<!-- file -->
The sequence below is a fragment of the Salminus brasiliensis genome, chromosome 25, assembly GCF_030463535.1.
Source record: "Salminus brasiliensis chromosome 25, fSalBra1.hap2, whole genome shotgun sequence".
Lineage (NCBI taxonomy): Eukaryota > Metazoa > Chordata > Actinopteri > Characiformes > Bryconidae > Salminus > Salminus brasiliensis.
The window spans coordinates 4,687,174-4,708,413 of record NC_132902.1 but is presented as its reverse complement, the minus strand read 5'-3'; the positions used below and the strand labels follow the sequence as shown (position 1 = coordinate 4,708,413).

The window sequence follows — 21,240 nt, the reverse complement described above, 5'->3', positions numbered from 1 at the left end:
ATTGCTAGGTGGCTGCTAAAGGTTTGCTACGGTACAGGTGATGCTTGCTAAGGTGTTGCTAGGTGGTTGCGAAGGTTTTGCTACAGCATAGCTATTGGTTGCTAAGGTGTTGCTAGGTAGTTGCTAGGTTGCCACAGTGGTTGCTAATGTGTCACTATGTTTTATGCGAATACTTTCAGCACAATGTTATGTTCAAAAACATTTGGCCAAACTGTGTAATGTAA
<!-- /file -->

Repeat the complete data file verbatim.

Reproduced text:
The sequence below is a fragment of the Salminus brasiliensis genome, chromosome 25, assembly GCF_030463535.1.
Source record: "Salminus brasiliensis chromosome 25, fSalBra1.hap2, whole genome shotgun sequence".
Lineage (NCBI taxonomy): Eukaryota > Metazoa > Chordata > Actinopteri > Characiformes > Bryconidae > Salminus > Salminus brasiliensis.
The window spans coordinates 4,687,174-4,708,413 of record NC_132902.1 but is presented as its reverse complement, the minus strand read 5'-3'; the positions used below and the strand labels follow the sequence as shown (position 1 = coordinate 4,708,413).

The window sequence follows — 21,240 nt, the reverse complement described above, 5'->3', positions numbered from 1 at the left end:
ATTGCTAGGTGGCTGCTAAAGGTTTGCTACGGTACAGGTGATGCTTGCTAAGGTGTTGCTAGGTGGTTGCGAAGGTTTTGCTACAGCATAGCTATTGGTTGCTAAGGTGTTGCTAGGTAGTTGCTAGGTTGCCACAGTGGTTGCTAATGTGTCACTATGTTTTATGCGAATACTTTCAGCACAATGTTATGTTCAAAAACATTTGGCCAAACTGTGTAATGTAA